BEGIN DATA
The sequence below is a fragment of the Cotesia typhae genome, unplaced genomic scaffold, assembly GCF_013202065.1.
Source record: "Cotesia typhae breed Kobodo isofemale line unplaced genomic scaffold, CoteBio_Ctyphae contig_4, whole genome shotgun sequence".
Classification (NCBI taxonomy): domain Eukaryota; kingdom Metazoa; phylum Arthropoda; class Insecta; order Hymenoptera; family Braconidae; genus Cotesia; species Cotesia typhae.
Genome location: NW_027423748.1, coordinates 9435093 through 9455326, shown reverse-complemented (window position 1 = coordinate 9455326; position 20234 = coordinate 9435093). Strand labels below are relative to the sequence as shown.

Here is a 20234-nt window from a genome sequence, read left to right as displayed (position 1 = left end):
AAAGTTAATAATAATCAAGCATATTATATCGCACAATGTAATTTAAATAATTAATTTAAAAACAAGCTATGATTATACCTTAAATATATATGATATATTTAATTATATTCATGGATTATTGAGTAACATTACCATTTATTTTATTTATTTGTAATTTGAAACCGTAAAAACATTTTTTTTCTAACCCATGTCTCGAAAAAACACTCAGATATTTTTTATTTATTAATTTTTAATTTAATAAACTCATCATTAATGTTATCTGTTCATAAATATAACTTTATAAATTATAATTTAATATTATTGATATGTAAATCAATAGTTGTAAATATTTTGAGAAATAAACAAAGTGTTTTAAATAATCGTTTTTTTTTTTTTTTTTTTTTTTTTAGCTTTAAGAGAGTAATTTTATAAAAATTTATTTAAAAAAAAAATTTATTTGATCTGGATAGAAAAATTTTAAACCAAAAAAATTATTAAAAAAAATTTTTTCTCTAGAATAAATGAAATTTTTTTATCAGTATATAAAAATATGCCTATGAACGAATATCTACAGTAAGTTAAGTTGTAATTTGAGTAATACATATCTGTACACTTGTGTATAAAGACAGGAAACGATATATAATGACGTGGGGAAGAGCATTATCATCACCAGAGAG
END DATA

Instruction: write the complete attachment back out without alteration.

The sequence below is a fragment of the Cotesia typhae genome, unplaced genomic scaffold, assembly GCF_013202065.1.
Source record: "Cotesia typhae breed Kobodo isofemale line unplaced genomic scaffold, CoteBio_Ctyphae contig_4, whole genome shotgun sequence".
Classification (NCBI taxonomy): domain Eukaryota; kingdom Metazoa; phylum Arthropoda; class Insecta; order Hymenoptera; family Braconidae; genus Cotesia; species Cotesia typhae.
Genome location: NW_027423748.1, coordinates 9435093 through 9455326, shown reverse-complemented (window position 1 = coordinate 9455326; position 20234 = coordinate 9435093). Strand labels below are relative to the sequence as shown.

Here is a 20234-nt window from a genome sequence, read left to right as displayed (position 1 = left end):
AAAGTTAATAATAATCAAGCATATTATATCGCACAATGTAATTTAAATAATTAATTTAAAAACAAGCTATGATTATACCTTAAATATATATGATATATTTAATTATATTCATGGATTATTGAGTAACATTACCATTTATTTTATTTATTTGTAATTTGAAACCGTAAAAACATTTTTTTTCTAACCCATGTCTCGAAAAAACACTCAGATATTTTTTATTTATTAATTTTTAATTTAATAAACTCATCATTAATGTTATCTGTTCATAAATATAACTTTATAAATTATAATTTAATATTATTGATATGTAAATCAATAGTTGTAAATATTTTGAGAAATAAACAAAGTGTTTTAAATAATCGTTTTTTTTTTTTTTTTTTTTTTTTTAGCTTTAAGAGAGTAATTTTATAAAAATTTATTTAAAAAAAAAATTTATTTGATCTGGATAGAAAAATTTTAAACCAAAAAAATTATTAAAAAAAATTTTTTCTCTAGAATAAATGAAATTTTTTTATCAGTATATAAAAATATGCCTATGAACGAATATCTACAGTAAGTTAAGTTGTAATTTGAGTAATACATATCTGTACACTTGTGTATAAAGACAGGAAACGATATATAATGACGTGGGGAAGAGCATTATCATCACCAGAGAG